I’ve never studied Spinoza in any depth, so have been ignorant of the many subtleties/ambiguities in his work and the competing interpretations put forward by scholars on many points. I enjoyed reading two articles by Samuel Newlands: first, his SEP article “Spinoza’s Modal Metaphysics”, and the recent preprint, “Another Kind of Spinozistic Monism.” The latter paper argues that the various forms of metaphysical dependence employed by Spinoza (causation, inherence in, following from, etc.) are each connected to a broad notion of conceptual dependence, which is the key to understanding their role. This paper, interesting in its own right, helped me understand Newlands’ work in the modal metaphysics article, which is directly about the aspect of Spinoza I’m most interested in at the moment.
Spinoza is widely seen as a necessitarian (everything which exists does so necessarily), and for good reason: he has passages which explicitly affirm this. But evidently if you dig deeper there is a subtlety with regard to the status of “finite modes”, the ontological category which would include everyday concrete things. (Please note the use of “modes” here is unrelated to the “modal” dimensions of necessity and contingency). The one substance (God) and its infinite modes are absolutely necessary, but finite modes don’t follow from God in the same way as infinite modes. On the one hand, Spinoza affirms that God created everything, but elsewhere he specifies that finite modes follow only from other finite modes. What does this mean for the modal status of finite things (and how can he affirm both of these statements?)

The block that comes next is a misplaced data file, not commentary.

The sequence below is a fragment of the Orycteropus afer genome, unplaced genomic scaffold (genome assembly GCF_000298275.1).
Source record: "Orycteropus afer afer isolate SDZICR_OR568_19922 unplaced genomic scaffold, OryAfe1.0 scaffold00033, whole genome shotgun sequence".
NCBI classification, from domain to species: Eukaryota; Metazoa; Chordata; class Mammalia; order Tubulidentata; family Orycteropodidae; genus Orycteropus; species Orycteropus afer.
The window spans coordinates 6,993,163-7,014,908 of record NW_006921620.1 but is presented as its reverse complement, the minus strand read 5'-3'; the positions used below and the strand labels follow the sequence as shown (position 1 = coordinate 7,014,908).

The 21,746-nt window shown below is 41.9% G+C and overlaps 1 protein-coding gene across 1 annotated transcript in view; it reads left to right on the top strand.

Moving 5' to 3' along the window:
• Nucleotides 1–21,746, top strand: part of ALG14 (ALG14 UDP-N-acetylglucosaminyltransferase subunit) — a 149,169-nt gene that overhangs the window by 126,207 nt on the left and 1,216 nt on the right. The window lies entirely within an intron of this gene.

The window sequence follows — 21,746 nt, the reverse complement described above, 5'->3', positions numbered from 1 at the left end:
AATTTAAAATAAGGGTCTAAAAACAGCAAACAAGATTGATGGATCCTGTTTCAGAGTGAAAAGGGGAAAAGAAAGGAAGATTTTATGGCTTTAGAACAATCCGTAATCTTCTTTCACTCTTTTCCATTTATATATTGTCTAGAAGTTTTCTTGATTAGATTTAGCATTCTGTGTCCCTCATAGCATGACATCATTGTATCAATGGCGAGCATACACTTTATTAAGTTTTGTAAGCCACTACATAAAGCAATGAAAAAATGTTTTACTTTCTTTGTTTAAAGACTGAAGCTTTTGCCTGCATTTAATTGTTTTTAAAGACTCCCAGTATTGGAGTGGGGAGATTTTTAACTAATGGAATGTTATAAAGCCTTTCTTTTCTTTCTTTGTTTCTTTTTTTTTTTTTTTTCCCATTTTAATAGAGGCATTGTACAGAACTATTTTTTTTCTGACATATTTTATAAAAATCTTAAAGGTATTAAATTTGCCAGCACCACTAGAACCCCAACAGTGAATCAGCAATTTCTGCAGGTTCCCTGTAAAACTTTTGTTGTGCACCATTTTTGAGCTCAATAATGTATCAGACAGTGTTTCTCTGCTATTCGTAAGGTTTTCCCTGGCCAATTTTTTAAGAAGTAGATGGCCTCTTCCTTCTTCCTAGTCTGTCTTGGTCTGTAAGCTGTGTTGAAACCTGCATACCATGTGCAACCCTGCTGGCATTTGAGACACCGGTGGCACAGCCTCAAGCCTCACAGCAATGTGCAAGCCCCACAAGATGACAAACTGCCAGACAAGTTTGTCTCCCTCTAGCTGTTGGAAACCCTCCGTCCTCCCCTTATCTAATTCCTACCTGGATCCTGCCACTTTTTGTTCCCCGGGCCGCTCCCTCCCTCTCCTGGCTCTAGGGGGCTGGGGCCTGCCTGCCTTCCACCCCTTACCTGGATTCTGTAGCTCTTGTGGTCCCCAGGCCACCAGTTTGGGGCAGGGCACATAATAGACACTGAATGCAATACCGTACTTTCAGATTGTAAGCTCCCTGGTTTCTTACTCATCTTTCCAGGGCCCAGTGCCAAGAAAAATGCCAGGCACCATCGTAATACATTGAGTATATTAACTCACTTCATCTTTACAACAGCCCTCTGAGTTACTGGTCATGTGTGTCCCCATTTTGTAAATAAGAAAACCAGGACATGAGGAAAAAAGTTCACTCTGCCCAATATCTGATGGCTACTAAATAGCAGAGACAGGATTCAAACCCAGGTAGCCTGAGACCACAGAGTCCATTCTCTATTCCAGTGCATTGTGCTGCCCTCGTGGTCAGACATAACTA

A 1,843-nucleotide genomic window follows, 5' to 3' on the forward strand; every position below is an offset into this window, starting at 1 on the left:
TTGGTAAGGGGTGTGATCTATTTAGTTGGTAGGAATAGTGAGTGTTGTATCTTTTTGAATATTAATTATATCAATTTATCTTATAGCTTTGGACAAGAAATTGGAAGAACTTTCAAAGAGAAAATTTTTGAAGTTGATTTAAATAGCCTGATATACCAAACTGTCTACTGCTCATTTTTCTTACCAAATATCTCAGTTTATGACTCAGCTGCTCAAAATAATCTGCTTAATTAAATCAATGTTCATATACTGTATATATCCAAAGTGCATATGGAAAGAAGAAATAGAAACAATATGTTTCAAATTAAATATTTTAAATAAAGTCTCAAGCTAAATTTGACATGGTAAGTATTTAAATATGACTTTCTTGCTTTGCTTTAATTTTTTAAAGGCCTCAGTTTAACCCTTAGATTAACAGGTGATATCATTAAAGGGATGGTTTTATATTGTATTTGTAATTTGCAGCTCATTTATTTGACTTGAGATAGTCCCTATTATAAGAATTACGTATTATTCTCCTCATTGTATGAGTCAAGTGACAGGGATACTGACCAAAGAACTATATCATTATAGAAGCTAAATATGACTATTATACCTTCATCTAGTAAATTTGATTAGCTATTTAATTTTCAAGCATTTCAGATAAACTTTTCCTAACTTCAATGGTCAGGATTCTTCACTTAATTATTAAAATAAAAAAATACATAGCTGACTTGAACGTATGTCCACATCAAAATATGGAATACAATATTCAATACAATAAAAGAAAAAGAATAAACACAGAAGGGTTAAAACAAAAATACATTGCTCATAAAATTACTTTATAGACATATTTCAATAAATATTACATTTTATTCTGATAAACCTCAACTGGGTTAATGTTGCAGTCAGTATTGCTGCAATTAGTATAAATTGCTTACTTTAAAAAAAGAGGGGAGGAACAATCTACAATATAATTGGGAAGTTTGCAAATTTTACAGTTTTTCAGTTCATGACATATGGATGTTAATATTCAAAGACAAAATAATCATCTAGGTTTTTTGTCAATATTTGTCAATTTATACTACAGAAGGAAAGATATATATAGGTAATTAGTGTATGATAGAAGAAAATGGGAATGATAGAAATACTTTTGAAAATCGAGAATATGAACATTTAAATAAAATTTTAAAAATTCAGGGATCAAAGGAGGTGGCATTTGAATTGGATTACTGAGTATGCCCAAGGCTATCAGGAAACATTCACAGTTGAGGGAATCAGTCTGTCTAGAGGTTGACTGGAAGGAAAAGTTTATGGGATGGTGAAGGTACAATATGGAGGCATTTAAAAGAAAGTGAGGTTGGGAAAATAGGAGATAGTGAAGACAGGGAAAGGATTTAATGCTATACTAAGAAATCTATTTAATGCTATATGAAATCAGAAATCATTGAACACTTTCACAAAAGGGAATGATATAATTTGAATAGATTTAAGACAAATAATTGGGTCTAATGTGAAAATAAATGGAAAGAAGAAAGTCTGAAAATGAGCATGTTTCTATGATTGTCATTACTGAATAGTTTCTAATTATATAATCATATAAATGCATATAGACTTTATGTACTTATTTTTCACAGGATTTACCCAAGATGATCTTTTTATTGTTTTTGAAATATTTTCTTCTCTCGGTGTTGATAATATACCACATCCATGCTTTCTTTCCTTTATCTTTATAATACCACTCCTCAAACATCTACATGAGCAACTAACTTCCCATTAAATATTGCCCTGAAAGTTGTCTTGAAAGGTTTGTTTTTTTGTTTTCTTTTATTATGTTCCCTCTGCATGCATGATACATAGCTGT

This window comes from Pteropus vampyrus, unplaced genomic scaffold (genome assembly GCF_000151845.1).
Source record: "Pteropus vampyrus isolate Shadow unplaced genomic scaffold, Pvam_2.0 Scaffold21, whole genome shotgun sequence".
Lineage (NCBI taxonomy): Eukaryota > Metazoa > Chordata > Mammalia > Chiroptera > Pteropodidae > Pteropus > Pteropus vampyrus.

Newlands analyzes these questions in depth, and I’m giving a very superficial gloss here. But his main point relies on the idea that causation and “following from” are for Spinoza varieties of conceptual connections (e.g. something follows from God if it is properly part of the concept of God). Now, if something is necessary, its concept involves its existence: this is the case for God (and for God’s “infinite” modes). But if something is contingent, it means its concept does not involve or is not connected to its existence. Looking at Spinoza’s various passages discussing finite modes, he makes a distinction depending on whether they are considered in themselves, or rather in their full connection with all other modes (“the entire order of nature”). Viewed in this latter way, the concept of finite modes includes their necessity. But if we only conceive of them in isolation, then this is not the case, and their status could then be seen as contingent.
Put another way, from our (limited) point of view, the objects of our world are conceived as contingent. If we could expand our conceiving to encompass God’s point of view, then we would see all as existing necessarily. God’s global view of things (and remember there exists an infinite number of things and they are metaphysically exhaustive of all possible things) conceives their necessity; our local view (which encompasses only the adjacent neighborhood) conceives things as contingent.
This seems like a sensible model. It comports with a modal realist picture where the manifold of all metaphysical possibilities (all possible worlds) exists necessarily, while the things in our actual world are contingent – and actual here is an indexical term designating the world (or better, the region of reality) in which we find ourselves.
(Going beyond anything in Newlands article, I also was wondering if, for Spinoza, this interpretation could lead to the view of this system as a form of panentheism, as opposed to the usual label of pantheism, since God’s domain of the infinite contains but outruns our finite world.)